The Morning After: Spartans back on top

The Morning After is our semi-daily morning recap post. Try not to make it awkward.

Michigan State 54, Wisconsin 47: Now this is a Big Ten basketball game. After their uptempo, runaway win over Northwestern Saturday, it was reasonable to assume the Spartans would want to push the pace against the slow, plodding, methodically effective Wisconsin Badgers. That did not happen: These teams shared 59 possessions (the national average is about 70), and they weren't particularly effective with even those limited opportunities. The AP report is characterizing this game as a "defensive struggle" -- Bo Ryan said much the same -- and that's partially true. Each team prevented the other from getting anywhere near their current averages for points or efficiency. But neither team shot well, and that has plenty to do with it, too.

The good news for the Spartans is that they took care of business at home against what appears to be the second most likely challenger for their Big Ten throne. Everywhere else (with the possible exception of an Evan Turner-fielding Ohio State team) looks a little bit worse than expected; Purdue, Michigan State, and Wisconsin are your three Big Ten teams worth their national salt.

Kansas 71, Cornell 66: Three cheers for Cornell, huh? This is a team that went into Allen Fieldhouse, one of the most historic and intimidating basketball arenas in the world, and not only hung with Kansas but very nearly beat them. Cornell took a one-point lead into the final minute, and you know the rest: Sherron Collins took over the game, scoring nine straight points at the end and singlehandedly refusing to cede the lead back to Big Red. What does the win mean? Well, Kansas got its first legitimate test. It had a poor shooting night and still survived. Bill Self will be pleased. But more than anything it means that Sherron Collins is still the de facto leader and go-to guy of the Kansas Jayhawks, no matter how good Xavier Henry has been. Henry might be the more talented scorer, but when the game and season are on the line, Collins will have the ball in his hands. As it should be, eh?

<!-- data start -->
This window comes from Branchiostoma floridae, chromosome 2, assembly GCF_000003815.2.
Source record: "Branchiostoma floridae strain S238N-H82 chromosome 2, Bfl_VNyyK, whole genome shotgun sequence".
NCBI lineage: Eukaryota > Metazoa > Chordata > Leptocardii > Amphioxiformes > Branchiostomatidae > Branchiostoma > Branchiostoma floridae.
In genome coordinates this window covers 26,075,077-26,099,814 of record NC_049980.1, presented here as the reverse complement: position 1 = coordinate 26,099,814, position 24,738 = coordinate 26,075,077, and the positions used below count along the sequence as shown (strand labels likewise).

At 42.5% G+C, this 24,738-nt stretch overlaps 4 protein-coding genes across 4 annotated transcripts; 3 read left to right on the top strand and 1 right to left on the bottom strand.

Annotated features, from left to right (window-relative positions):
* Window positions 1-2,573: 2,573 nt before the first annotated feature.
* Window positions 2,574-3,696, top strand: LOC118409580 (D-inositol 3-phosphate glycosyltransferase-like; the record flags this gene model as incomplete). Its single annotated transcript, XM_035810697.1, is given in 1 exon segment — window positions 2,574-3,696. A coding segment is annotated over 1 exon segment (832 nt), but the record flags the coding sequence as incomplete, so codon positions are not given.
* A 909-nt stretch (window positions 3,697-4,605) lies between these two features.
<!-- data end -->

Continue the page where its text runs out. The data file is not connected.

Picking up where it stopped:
Connecticut 71, Seton Hall 63: Seton Hall could have used this one, but what should you expect? Connecticut isn't vintage Connecticut, but they're still a good, athletic team, and they're still going to win the games they should win at home. So maybe hoping for a Hall win would have been too optimistic. The point is that Bobby Gonzalez's team, after starting 9-1, has now lost four straight. Granted, three of those losses were understandable (to West Virginia in OT, to Syracuse, and to UConn) but one was an indictment of the Pirates altogether (the 102-94 OT loss to Virginia Tech without Malcolm Delaney on Saturday). Seton Hall entered Big East play with a legitimate shot at reaching the NCAA tournament. Those hopes are fading fast.

Tennessee 88, Charlotte 71: On Dec. 5, Charlotte played an injury-bit Louisville team and beat them by 22 points. Last night's game had the potential for similarity: Tennessee is reeling after the suspension of four players, one of whom was star forward Tyler Smith, for gun-related arrests. If any team looks ready to fold in the season, it's Tennessee. But that didn't happen. Rather, the exact opposite did: Tennessee put a whoopin' (as they say in Tennessee) on Charlotte from the opening tip. Wayne Chism led the way with 18 points as all five Tennessee starters scored in double digits. Hey, maybe Bruce Pearl was right. The Vols do still have weapons.

Everywhere else: Syracuse got a minor challenge from Memphis before pulling away late ... One of two things is happening here: Either Marquette is surprisingly good again, or Georgetown has another disappointing team. Or maybe both. Either way, the Golden Eagles upset the No. 12 Hoyas in Milwaukee last night ... No. 23 BYU survived its first conference test of the season, winning by four over UNLV ... Indiana received the blunt end of an Evan Turner welcoming party at Value City Arena ... Craig Robinson's Oregon State rebuilding project suffered its worst loss to date, dropping a lifeless 99-48 game to, get this, Seattle ... and the Pac-10 suffered yet another indictment, this one directed at the team most people still have national hopes for, Cal; a bad UCLA team beat the Golden Bears 76-75 in Berkeley Wednesday night, and I think it's official: The Pac-10 is beyond redemption. Let's just ignore it from now on, OK? (I'm kidding! I love all conferences equally, even when they're really bad.)